• GPHYSICS
    • G02OPTICS
    • G02BOPTICAL ELEMENTS, SYSTEMS, OR APPARATUS
    • G02B6/00Light guides
    • G02B6/44Mechanical structures for providing tensile strength and external protection for fibres, e.g. optical transmission cables
    • G02B6/4401Optical cables
    • G02B6/4439Auxiliary devices
    • G02B6/4471Auxiliary devices terminating, fan-out, clamping, strain-relieving or like devices

Abstract

A fiber optic enclosure includes a housing including a base and a cover that cooperatively define an interior region of the housing; and a cable spool assembly rotatably disposed in the interior region of the housing. The cable spool includes a drum portion; and a tray assembly engaged to the drum portion and configured to rotate in unison with the drum portion when the cable spool assembly is rotated relative to the base. The tray assembly includes at least a first tray. Each tray includes optical adapters disposed in a row along a first end of the tray. Certain types of trays are pivotal relative to the drum portion along a pivot axis extending generally parallel to the row of adapters along a second end of the tray opposite the first end. Other types of trays include a second row of optical adapters that pivot relative to the first row.

Description

CROSS-REFERENCE TO RELATED APPLICATION

This application is a continuation of application Ser. No. 13/722,563, filed Dec. 20, 2012, issued as U.S. Pat. No. 9,188,760, which application claims the benefit of U.S. provisional application Ser. No. 61/578,960, filed Dec. 22, 2011, which applications are incorporated herein by reference in their entirety.

TECHNICAL FIELD

The present disclosure relates to fiber optic enclosures including rotatable cable spools at which one or more optical cables may be stored.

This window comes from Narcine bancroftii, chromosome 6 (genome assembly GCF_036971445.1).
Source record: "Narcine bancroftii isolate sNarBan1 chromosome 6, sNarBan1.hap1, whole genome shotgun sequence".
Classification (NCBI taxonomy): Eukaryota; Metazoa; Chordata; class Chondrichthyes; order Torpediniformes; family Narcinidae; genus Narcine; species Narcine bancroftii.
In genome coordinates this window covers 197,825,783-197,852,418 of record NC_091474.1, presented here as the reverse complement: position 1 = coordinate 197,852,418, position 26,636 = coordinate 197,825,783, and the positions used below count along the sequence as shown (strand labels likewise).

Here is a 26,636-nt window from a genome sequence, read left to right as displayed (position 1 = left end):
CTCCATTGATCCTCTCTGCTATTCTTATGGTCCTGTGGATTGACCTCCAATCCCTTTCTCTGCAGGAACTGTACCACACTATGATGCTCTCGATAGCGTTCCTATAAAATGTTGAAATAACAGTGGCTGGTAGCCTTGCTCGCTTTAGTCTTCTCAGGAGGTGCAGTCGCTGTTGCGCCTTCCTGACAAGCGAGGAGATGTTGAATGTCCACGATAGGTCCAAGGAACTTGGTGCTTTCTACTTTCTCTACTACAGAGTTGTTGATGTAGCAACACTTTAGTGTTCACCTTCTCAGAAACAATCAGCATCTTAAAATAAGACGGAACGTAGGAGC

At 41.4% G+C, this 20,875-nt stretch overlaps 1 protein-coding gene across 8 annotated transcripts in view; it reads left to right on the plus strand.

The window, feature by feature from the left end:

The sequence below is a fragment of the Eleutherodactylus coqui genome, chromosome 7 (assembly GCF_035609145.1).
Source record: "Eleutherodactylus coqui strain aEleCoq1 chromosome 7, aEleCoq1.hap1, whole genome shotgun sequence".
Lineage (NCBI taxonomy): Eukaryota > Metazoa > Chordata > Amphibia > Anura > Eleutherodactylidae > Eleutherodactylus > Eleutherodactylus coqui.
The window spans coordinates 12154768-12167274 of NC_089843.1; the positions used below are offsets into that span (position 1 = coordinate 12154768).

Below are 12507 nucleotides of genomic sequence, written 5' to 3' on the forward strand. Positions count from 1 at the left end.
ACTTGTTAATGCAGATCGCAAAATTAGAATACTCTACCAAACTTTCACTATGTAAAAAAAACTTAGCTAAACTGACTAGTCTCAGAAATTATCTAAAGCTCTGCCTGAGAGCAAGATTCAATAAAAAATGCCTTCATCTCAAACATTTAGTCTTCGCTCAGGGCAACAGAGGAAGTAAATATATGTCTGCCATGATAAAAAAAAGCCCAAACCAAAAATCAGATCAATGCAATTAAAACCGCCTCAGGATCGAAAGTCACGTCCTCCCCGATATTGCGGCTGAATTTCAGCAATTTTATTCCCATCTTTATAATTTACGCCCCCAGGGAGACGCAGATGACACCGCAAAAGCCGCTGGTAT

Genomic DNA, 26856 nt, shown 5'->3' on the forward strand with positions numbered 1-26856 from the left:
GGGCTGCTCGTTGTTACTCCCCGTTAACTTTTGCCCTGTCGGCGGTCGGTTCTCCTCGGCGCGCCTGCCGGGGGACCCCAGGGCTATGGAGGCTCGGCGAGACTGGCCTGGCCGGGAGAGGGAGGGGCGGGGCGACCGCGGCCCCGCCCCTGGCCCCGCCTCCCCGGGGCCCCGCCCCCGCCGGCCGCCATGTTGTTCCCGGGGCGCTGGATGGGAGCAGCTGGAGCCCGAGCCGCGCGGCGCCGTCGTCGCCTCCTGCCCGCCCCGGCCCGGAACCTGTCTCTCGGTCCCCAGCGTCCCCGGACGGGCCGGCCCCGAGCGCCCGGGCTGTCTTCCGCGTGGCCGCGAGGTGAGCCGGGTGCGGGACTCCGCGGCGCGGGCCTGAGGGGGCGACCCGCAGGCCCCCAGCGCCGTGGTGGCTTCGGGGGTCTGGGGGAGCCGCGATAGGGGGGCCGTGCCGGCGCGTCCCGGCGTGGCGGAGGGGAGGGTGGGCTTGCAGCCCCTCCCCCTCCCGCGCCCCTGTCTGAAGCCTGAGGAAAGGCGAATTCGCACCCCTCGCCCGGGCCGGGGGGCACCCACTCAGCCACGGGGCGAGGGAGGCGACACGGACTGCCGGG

BACKGROUND

As demand for telecommunications increases, fiber optic networks are being extended in more and more areas. In facilities such as multiple dwelling units, apartments, condominiums, businesses, etc., fiber optic enclosures are used to provide a subscriber access point to the fiber optic network. These fiber optic enclosures are connected to the fiber optic network through subscriber cables connected to a network hub. However, the length of subscriber cable needed between the fiber optic enclosure and the network hub varies depending upon the location of the fiber optic enclosure with respect to the network hub. As a result, there is a need for a fiber optic enclosure that can effectively manage varying lengths of subscriber cable.

SUMMARY

Aspects of the present disclosure relate to fiber optic enclosures including a cable spool assembly rotatably disposed in a housing. The cable spool assembly includes a drum portion; and a tray assembly engaged to the drum portion. The tray assembly includes at least a first tray and is configured to rotate in unison with the drum portion when the cable spool assembly is rotated relative to the housing. Each tray includes a plurality of optical adapters disposed in at least a first row along a first end of the tray.

In some implementations, each tray is pivotal along a pivot axis relative to the drum portion and the pivot axis extends along a second end of the tray opposite the respective first end. In certain implementations, the pivot axis extends generally parallel to the row of adapters.

In other implementations, the first tray includes a second row of optical adapters extending along the first end of the first tray. The second row of optical adapters is pivotally connected to the first row of optical adapters.

A variety of additional aspects will be set forth in the description that follows. These aspects can relate to individual features and to combinations of features. It is to be understood that both the foregoing general description and the following detailed description are exemplary and explanatory only and are not restrictive of the broad concepts upon which the embodiments disclosed herein are based.

BRIEF DESCRIPTION OF THE DRAWINGS